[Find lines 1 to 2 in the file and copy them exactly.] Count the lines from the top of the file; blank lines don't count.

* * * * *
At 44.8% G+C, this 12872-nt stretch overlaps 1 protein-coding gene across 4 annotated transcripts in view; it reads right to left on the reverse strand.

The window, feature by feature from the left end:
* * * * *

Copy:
At 44.8% G+C, this 12872-nt stretch overlaps 1 protein-coding gene across 4 annotated transcripts in view; it reads right to left on the reverse strand.

The window, feature by feature from the left end: